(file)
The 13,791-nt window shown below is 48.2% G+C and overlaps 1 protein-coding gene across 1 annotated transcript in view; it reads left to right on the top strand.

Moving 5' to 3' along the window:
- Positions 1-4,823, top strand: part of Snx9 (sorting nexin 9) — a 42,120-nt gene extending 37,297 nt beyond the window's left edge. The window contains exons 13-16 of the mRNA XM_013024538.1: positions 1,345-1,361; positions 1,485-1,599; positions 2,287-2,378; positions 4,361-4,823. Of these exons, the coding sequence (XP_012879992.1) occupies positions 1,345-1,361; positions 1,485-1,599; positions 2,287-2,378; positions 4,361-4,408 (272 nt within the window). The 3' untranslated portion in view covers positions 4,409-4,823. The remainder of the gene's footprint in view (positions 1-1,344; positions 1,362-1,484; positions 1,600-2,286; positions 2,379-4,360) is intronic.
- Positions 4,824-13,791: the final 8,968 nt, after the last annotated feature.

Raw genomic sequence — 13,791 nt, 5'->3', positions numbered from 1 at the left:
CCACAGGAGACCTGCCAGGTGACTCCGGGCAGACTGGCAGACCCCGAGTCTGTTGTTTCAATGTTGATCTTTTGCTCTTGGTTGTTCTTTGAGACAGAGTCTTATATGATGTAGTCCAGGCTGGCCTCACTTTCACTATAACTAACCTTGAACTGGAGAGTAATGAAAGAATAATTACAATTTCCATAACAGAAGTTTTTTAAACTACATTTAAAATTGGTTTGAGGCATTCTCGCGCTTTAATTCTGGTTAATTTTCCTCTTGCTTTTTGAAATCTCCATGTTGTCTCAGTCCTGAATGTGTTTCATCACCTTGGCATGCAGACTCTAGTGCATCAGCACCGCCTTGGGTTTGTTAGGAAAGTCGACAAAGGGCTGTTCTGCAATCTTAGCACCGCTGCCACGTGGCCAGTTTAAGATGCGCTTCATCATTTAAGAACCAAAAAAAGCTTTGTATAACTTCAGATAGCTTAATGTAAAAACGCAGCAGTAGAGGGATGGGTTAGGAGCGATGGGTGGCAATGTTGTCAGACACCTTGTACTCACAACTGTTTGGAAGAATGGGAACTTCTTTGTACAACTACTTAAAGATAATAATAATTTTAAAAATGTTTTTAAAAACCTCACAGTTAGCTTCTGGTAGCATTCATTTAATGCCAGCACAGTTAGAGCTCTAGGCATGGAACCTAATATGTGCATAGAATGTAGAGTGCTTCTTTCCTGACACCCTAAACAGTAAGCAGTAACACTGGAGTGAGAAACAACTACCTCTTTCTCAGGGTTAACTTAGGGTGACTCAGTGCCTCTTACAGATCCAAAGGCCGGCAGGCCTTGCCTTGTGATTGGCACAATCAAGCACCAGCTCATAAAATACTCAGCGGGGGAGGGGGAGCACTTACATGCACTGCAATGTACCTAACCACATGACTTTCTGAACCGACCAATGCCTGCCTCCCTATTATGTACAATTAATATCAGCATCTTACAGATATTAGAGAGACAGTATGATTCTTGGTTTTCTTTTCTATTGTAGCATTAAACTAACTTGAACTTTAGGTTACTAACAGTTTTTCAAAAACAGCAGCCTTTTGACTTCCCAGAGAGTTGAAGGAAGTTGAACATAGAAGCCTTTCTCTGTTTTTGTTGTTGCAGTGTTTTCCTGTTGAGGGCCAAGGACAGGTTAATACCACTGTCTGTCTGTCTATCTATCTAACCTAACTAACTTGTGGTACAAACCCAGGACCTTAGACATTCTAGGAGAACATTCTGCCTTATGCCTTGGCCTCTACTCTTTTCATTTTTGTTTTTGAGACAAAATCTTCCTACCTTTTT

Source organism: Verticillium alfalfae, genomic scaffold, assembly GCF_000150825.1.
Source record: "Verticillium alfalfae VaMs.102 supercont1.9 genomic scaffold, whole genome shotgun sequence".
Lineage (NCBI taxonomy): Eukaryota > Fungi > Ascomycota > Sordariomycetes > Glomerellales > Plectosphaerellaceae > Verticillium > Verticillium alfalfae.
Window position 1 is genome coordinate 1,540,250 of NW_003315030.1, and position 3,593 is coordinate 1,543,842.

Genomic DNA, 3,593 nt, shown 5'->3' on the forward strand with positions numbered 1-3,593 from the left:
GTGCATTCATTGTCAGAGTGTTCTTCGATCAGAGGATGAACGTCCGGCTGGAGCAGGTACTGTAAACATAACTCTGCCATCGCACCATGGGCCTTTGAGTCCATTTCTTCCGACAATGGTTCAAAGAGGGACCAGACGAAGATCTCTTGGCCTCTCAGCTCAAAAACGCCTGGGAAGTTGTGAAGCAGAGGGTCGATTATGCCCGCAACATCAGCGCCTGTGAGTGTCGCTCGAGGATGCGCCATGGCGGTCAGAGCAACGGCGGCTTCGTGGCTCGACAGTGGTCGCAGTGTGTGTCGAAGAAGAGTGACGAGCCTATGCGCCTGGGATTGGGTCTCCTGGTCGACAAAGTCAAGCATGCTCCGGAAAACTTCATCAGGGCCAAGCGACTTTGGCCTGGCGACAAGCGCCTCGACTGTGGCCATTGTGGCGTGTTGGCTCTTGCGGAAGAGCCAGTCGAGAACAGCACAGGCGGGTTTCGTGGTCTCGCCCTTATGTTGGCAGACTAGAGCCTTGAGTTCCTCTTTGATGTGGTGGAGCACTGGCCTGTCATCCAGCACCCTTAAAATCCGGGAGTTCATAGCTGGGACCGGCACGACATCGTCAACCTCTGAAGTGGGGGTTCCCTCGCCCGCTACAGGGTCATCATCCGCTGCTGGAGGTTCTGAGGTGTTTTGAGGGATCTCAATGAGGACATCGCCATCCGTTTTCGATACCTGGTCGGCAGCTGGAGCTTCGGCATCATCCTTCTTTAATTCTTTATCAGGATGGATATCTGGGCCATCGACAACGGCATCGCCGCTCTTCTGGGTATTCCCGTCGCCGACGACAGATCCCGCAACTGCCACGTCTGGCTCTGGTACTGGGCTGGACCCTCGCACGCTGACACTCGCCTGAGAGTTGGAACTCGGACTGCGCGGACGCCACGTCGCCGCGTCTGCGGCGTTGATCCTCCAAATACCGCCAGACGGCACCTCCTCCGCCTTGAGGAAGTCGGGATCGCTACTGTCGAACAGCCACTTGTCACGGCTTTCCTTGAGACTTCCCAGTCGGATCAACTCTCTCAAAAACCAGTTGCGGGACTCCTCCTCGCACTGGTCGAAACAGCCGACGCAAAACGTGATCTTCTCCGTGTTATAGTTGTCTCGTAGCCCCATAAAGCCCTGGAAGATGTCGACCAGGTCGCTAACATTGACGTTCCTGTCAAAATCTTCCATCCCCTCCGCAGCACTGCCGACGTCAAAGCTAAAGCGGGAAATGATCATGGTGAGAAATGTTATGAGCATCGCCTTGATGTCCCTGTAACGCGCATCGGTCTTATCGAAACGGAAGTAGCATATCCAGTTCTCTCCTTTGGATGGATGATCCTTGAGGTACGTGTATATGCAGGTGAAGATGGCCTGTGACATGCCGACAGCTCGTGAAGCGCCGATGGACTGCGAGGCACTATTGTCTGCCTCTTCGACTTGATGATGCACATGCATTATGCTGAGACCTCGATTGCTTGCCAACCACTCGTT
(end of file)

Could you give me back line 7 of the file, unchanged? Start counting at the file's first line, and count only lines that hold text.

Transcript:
Source organism: Verticillium alfalfae, genomic scaffold, assembly GCF_000150825.1.